For the first story in "Coalescent", the historical story, I became engrossed-I could not put the book down. This was a fascinating historical story with no apparent connection to the science-fiction genre (until the bastardization occurred), but I became caught up in the story and I didn't care that it wasn't science-fiction. Baxter recreates the soon-to-collapse world of Roman Britain brilliantly through the eyes of the young girl Regina, and all of the hints of collapse are right there, within Regina's childish interpretations of the events affecting her life.
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4 of 4 people found the following review helpful By Bugbear on April 19, 2005
Format: Hardcover
Ah Stephen, what have you done? I found this book mostly disappointing. Yes it does come together in the end so to speak but the end could have come sooner with the elimination of about one third of the entire novel. Although Regina's story sets the background there was just way too much of it and it could have been handled in much shorter form. I also didn't like how Daniel appeared to be a key part of the story and then he vanishes, showing up for a cameo at the end. Throw in the fact that young Daniel just happens to be able to hack in to hospital computers and what not and well, it's all a little silly.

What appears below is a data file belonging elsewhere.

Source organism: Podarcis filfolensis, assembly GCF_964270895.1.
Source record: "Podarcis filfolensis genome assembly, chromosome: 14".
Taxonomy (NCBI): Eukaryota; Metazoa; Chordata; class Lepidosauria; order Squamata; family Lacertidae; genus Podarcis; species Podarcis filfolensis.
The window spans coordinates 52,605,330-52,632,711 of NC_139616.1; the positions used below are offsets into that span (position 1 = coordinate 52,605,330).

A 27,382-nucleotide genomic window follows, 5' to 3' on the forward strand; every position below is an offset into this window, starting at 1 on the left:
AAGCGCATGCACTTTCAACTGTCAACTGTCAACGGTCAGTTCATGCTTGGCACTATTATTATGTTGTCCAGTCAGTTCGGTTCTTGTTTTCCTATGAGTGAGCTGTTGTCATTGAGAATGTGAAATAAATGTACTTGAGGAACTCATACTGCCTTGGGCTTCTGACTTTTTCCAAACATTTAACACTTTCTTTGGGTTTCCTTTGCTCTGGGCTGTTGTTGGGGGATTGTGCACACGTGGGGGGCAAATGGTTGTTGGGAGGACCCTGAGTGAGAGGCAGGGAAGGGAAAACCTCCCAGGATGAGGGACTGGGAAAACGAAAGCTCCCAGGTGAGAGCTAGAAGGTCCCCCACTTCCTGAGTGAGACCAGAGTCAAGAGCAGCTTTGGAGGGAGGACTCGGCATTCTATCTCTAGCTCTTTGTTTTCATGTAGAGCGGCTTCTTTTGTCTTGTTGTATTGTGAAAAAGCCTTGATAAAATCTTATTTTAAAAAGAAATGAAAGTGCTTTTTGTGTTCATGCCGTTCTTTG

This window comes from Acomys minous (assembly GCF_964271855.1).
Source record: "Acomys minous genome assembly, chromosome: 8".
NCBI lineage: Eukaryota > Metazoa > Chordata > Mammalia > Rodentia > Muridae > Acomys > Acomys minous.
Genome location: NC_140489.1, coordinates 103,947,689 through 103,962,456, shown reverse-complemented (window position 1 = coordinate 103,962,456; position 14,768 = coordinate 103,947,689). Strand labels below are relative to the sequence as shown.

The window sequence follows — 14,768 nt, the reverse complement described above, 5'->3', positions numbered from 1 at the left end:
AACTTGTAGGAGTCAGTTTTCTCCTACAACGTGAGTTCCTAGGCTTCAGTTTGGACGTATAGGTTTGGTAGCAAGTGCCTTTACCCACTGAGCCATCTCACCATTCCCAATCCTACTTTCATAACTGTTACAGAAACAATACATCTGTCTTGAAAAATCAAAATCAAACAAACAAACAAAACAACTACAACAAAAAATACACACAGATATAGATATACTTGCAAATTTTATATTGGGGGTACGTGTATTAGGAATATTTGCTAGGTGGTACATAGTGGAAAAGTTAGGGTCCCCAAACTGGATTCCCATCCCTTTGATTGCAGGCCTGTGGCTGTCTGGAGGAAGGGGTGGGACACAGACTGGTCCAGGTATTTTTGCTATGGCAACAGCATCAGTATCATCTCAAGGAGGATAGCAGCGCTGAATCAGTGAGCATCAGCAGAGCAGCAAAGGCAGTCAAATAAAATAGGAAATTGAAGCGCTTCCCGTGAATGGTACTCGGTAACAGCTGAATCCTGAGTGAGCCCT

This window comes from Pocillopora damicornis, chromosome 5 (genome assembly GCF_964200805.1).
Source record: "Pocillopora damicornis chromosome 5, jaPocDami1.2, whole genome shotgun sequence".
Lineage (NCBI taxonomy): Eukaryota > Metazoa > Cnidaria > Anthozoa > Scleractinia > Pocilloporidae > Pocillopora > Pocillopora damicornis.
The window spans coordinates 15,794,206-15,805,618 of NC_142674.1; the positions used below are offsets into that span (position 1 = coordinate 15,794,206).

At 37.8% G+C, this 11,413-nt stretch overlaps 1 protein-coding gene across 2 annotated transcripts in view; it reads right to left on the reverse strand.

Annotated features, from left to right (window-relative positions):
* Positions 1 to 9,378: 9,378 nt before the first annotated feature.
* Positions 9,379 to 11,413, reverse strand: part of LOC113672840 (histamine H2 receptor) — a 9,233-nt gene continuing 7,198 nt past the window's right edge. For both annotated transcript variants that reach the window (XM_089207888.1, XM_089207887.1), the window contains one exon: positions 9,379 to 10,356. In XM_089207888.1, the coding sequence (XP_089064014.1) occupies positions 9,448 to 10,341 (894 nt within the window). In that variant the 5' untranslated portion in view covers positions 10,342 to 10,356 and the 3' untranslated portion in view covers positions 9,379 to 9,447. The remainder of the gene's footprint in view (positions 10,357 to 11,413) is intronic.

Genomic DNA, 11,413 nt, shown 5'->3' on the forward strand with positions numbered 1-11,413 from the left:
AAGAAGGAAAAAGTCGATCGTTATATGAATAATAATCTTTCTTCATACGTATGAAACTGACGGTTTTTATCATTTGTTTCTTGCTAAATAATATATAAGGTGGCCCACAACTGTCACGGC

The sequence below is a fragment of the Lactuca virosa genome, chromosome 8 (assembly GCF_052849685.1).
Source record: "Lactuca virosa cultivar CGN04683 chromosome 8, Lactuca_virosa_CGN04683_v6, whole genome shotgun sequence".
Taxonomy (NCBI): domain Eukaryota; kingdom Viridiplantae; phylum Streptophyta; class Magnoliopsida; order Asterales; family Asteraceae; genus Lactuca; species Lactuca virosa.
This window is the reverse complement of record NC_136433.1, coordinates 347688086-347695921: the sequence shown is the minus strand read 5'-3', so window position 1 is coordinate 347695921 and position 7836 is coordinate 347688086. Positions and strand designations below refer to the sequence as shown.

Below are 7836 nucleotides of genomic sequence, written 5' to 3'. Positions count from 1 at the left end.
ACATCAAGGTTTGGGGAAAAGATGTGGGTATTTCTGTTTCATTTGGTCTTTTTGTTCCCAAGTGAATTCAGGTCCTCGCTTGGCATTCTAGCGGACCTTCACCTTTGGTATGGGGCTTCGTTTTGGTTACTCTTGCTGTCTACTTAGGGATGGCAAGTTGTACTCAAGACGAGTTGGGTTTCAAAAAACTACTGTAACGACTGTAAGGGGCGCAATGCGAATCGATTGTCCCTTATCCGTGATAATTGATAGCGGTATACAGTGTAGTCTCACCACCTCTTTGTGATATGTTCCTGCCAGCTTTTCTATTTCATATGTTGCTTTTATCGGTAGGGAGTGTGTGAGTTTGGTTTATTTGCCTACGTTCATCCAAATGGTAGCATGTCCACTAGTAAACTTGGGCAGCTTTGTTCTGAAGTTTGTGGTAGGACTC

S.B. is a brilliant author but this is certaintly nowhere near his usual efforts. 2 stars.
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3 of 3 people found the following review helpful By Timothy Moran on June 21, 2005
Format: Mass Market Paperback
Baxter has distinguished himself by writing novels that work well as meditations on particular aspects of science and history but are somewhat lacking in character development and other traditional literary criteria. Here his subjects are civilization and society. While it does not quite come together, its an interesting and thought provoking read.

The first part of the double narrative centers on George Poole, a depressed and alienated everyman who discovers when his father dies that he apparently had a twin sister who was given to a mysterious Order when he was very young. Poole is completely disconnected from society. He has only one moderately good friend, from work. He is divorced. He is talented but his skills as a software analyst who tests and finds flaws in programs is increasingly devalued by the industry, which is interested in moving new products to market as soon as possible. Lacking any other driving motivation, he reunites with an eccentric childhood friend -- who would probably be welcomed into the ranks of the lone gunmen -- in search of his lost twin.

The second narrative is the story of George's distant relative, Regina, who is born around the time the Roman Empire begins withdrawing from Britain and dies in Rome in 476, the year most often used to mark the "fall" of the Western Empire. (Although by this time the capital had been moved to Ravenna, a point Baxter ignores). Regina, a spoiled young girl from a wealthy British family, is forced to become a self-reliant peasant farmer as the last of the Roman legions depart and Britain descends into barbarism. The portrait of post-Roman Britain is compelling and the interlude involving King Arthur (yep that King Arthur) is relatively original.